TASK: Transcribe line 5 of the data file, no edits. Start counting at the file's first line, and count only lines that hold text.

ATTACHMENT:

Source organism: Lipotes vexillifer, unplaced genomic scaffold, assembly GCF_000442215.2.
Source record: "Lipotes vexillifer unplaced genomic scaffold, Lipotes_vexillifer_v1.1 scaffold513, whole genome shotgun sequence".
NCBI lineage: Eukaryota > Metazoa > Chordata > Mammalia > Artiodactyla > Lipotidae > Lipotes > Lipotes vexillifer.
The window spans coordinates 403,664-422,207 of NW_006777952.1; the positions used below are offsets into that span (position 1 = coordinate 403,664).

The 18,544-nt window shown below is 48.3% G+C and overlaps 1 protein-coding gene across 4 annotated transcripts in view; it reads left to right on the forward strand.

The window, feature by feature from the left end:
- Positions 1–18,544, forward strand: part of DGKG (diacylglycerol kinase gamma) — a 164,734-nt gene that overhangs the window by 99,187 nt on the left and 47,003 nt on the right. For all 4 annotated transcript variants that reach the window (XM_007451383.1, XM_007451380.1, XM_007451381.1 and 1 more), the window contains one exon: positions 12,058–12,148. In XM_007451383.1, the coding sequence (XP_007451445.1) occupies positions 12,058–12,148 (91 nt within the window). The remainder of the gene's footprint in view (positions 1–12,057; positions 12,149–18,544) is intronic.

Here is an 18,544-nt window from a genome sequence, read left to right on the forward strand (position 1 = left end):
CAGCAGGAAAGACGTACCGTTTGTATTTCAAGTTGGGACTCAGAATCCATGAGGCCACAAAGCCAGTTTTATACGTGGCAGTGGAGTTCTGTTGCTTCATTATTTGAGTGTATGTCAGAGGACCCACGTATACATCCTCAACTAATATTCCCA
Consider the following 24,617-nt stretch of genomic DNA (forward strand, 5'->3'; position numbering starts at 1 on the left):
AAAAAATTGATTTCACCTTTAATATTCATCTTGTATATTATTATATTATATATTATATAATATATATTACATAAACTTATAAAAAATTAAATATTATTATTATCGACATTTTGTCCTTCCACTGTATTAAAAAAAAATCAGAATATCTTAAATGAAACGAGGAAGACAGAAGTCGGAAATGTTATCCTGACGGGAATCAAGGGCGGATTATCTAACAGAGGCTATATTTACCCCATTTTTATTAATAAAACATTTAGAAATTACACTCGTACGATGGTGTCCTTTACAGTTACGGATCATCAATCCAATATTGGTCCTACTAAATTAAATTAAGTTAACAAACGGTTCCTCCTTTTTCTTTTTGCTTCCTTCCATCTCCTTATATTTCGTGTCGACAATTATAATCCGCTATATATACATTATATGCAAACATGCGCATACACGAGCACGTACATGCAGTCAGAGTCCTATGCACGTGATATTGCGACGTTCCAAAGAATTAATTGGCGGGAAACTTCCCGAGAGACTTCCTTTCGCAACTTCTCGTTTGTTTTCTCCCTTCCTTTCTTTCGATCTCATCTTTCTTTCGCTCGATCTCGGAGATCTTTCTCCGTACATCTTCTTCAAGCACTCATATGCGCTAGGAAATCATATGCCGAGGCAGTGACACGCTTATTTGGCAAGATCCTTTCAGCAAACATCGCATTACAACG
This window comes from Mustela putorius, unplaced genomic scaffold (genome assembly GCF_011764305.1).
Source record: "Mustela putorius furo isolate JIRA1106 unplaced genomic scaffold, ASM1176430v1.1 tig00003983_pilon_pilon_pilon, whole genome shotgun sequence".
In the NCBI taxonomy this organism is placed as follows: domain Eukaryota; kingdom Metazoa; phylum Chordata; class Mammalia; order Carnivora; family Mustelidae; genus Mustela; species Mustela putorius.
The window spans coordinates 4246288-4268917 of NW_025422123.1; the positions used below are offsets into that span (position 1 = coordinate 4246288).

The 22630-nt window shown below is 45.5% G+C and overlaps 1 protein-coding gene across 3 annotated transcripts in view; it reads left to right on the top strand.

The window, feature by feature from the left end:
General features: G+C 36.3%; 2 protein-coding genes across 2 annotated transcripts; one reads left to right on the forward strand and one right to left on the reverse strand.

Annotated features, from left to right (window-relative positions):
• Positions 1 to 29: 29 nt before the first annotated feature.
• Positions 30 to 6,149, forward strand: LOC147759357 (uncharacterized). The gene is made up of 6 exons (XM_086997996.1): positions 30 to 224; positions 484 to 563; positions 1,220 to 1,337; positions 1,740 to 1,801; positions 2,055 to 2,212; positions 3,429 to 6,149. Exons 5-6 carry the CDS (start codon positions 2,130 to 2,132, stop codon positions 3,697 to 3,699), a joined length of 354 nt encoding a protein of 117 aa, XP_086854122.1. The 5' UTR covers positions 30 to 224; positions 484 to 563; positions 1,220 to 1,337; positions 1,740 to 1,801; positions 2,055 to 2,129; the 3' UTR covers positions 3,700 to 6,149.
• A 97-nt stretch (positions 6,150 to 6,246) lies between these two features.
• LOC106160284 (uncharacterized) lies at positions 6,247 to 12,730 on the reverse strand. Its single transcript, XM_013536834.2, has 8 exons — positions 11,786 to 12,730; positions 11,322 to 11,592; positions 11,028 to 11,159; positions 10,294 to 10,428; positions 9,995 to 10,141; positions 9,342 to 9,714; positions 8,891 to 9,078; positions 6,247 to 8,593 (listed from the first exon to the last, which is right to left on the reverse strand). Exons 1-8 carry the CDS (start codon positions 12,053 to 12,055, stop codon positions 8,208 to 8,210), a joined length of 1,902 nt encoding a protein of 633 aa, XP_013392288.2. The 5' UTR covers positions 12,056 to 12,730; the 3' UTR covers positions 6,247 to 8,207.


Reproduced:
The 18,544-nt window shown below is 48.3% G+C and overlaps 1 protein-coding gene across 4 annotated transcripts in view; it reads left to right on the forward strand.